Marep contract under ACB probe


The Anti-Corruption Bureau (ACB) has stopped the Ministry of Energy from proceeding with awarding of the contract for the purchase of materials for the implementation of phase nine of the Malawi Rural Electrification Project (Marep).

In a statement released Thursday, ACB said it has issued a restriction notice to the Ministry of Energy to stop the process.

“This follows complaints received by the ACB alleging irregularities and suspected corruption surrounding the procurement process of the materials under Marep 9.


“The ACB has instituted investigations into the matter,” reads the statement dated 24 June 2021.

The ACB, therefore, orders the ministry to not proceed with awarding contract “until the ACB has concluded the investigation or lifted the restriction notice.”

In April, Parliament’s Committee on Natural Resources and Climate Change (CNCC) sent back officials from Treasury for failing to provide solid information on the Marep audit.


Around the same time, Malawi News revealed that the flagship programme has never been audited for the past 23 years despite blowing K40 billion per year of fuel levy raising serious fears of massive abuse of funds.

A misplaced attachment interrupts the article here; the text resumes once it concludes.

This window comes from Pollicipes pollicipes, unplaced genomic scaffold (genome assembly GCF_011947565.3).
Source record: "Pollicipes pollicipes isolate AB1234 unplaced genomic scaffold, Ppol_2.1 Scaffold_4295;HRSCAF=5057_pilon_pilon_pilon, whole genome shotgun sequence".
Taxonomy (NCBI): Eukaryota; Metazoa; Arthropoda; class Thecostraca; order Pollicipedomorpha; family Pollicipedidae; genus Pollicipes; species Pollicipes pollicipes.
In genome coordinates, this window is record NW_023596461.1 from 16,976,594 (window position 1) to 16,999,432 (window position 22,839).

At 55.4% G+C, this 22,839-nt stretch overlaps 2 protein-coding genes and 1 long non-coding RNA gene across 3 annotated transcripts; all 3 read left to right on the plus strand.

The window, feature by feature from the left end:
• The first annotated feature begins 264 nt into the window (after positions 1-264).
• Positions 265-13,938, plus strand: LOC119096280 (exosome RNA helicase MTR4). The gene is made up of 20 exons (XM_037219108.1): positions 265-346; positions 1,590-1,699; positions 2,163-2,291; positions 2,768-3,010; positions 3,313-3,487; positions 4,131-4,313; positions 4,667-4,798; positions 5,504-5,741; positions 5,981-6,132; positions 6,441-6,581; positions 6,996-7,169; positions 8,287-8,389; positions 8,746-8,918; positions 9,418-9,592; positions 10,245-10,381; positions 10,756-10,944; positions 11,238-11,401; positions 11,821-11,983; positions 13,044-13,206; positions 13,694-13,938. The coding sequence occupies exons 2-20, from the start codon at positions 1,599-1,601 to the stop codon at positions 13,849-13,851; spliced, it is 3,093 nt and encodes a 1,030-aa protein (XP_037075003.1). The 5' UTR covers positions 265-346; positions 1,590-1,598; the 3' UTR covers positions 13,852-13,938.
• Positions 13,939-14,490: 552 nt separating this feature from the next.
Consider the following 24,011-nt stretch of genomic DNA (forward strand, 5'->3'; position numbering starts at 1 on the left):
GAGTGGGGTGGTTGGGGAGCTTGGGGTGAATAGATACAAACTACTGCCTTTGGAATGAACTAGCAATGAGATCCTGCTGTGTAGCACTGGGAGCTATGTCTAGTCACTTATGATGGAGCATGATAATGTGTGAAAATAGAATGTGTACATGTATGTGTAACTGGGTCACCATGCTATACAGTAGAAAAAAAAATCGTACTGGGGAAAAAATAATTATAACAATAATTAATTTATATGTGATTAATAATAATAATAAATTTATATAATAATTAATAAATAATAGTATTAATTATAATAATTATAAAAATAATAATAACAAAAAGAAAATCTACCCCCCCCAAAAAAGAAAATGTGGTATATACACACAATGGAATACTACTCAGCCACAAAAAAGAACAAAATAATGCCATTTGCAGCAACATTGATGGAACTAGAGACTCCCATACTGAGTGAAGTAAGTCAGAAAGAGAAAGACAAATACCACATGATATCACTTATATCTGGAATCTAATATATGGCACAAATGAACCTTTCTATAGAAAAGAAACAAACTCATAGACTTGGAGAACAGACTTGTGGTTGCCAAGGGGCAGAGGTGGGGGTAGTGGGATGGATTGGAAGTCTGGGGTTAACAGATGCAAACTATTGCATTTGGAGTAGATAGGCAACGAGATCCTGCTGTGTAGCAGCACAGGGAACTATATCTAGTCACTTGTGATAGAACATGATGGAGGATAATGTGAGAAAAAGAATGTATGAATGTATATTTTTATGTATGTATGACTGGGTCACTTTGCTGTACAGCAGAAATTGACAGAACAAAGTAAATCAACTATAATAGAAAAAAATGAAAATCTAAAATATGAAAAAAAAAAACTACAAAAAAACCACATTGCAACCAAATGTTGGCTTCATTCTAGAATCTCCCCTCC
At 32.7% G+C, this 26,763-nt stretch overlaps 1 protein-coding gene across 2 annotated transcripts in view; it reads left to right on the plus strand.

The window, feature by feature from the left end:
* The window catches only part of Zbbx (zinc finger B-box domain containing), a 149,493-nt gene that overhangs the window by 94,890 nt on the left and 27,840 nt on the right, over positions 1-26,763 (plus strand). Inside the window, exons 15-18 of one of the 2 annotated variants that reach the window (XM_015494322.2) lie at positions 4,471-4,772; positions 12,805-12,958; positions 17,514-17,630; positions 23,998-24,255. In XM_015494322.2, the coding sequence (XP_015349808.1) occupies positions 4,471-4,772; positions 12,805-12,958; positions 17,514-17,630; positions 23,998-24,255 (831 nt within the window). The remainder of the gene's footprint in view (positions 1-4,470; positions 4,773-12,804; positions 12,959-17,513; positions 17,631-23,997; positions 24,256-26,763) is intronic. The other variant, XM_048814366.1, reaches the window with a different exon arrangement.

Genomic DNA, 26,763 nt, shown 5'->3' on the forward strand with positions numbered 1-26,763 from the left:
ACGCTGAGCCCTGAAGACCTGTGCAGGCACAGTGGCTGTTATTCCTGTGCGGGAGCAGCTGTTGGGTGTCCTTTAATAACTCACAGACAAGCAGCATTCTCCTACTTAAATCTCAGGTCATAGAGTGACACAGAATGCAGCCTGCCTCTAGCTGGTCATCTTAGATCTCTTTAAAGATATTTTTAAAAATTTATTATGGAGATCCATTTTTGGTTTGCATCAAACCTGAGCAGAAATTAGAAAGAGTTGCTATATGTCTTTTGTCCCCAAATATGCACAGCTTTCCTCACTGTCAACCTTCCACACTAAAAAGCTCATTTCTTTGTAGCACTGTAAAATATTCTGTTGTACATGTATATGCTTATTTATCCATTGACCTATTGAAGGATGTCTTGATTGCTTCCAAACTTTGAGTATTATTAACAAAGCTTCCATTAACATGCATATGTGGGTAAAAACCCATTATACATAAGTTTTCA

The story exposed irregularities such as the award of contracts without certifications by the Malawi Energy Regulatory Authority, sub-standard work by contractors and lack of accountability in the usage of Marep funds.

Marep started in 1980 with Electricity Supply Corporation of Malawi (Escom) as the implementing agency through donor and own financing.

Later on, the government took over the implementation of the programme in 1995 and the Department of Energy.

The programme is executed in phases. Since its inception, eight phases of the programme have been implemented.

According to the ministry, this has involved extending power distribution lines to district administration centres, major trading centres, tobacco growing areas and the development of the 4.5MW Wovwe hydroelectric power plant.

The objective of Marep is to increase access to electricity for people in peri-urban and rural areas of the country.

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